Tying the World Together™

Iman E., Zoe K., Laura D., Abbi G,

HappyFeet is a website designed to remind runners to buy new running shoes when their shoes have reached their maximum mileage. After every run, users input the miles they ran in their selected shoe and the website will store total miles ran in the shoe. The range for your everyday running shoe is between 300-500 miles, depending on your personal running style and the type of shoes you own. Many injuries can occur when a shoe’s cushioning is worn down such as plantar fasciitis, stress fractures, and sore leg muscles. Everyday running shoes, competitive running spikes, and track/cross country spikes all have different maximum mileage before the cushioning is worn down. Our website hopes to help decrease these injuries in runners everywhere.

Runners can get injuries from running in worn out running shoes- but how does one know when their shoes might be too old and a risk?

Our website HappyFeet allows users to add all their shoes to a virtual closet and with user input, the user adds miles to a pair of shoes. The app alerts the user when their shoes reach maximum mileage.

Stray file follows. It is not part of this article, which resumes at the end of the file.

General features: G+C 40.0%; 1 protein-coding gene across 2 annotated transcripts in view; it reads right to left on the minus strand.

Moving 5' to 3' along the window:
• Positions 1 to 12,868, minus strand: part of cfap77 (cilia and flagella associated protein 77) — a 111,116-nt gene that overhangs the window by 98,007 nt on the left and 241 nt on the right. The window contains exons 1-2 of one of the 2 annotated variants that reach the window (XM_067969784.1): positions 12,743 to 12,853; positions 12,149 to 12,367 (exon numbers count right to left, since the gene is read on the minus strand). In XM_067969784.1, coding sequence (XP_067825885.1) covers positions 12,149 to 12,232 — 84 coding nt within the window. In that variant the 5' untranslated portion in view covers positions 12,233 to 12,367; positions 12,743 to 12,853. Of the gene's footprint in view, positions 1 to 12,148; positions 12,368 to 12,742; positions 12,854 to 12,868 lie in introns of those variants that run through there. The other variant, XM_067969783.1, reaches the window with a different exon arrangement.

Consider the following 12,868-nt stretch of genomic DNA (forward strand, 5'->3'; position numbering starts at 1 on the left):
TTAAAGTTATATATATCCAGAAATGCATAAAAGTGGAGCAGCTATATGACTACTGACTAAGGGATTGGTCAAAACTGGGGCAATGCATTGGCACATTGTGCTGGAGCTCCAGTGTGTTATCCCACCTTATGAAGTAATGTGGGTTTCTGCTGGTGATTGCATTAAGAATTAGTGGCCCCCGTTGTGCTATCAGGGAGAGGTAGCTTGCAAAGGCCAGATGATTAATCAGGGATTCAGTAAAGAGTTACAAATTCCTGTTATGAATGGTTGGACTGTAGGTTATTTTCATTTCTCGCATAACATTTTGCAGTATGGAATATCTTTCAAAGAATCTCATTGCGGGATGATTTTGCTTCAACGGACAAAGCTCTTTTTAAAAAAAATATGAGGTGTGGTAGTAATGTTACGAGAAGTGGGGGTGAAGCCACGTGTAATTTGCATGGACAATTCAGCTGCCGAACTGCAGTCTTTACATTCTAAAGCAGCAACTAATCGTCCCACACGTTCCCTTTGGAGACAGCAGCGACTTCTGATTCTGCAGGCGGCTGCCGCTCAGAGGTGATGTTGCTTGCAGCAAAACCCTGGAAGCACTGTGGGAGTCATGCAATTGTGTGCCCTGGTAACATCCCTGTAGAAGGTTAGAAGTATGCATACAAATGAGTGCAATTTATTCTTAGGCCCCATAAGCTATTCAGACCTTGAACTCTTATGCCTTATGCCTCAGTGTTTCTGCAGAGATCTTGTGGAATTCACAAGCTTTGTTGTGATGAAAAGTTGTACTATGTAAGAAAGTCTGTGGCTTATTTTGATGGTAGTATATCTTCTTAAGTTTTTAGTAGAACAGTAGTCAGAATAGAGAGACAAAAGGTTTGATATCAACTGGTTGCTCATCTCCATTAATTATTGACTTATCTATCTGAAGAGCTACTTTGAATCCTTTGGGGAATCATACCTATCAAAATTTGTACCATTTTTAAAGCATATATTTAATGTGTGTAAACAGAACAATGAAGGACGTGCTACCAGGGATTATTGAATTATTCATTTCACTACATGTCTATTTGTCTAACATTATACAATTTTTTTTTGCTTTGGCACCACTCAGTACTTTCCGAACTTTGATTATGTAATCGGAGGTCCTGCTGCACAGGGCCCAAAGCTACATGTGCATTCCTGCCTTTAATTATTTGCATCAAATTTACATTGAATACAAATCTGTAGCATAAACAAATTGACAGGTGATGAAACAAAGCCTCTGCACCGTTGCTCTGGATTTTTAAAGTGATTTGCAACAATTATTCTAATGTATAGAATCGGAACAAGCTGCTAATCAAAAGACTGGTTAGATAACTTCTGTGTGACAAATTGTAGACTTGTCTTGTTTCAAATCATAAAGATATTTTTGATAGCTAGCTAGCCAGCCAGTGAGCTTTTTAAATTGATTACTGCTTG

Django, a framework software, was difficult to work with initially because we had to set it up with models for the shoe and user. The tutorials we googled used language that was hard to understand, but we overcame our problems by persevering despite frustration and recieving help from our teachers and TAs.

Zoe K.: Hey, I’m Zoe! I’m a rising junior at Jones College Prep. I’m a member of Key Club and Best Buddies and I love math.

Iman E.: I’m Iman! I love cats, art, biking and running. I am a rising junior and attend Walter Payton College Prep and ran track last year in the winter/spring. I plan to run cross country next fall.

Laura D: My name is Laura 🙂 I love being active and busy so I play lots of sports. My favorites would have to be cross country and soccer!

Abbi G: I’m Abbi. I am a rising senior at Rowe Clark Math & Science Academy. I play volleyball and love to paint.

You can view the project here.

This project was made by Girls Who Code Summer Immersion Program students at Accenture CHI.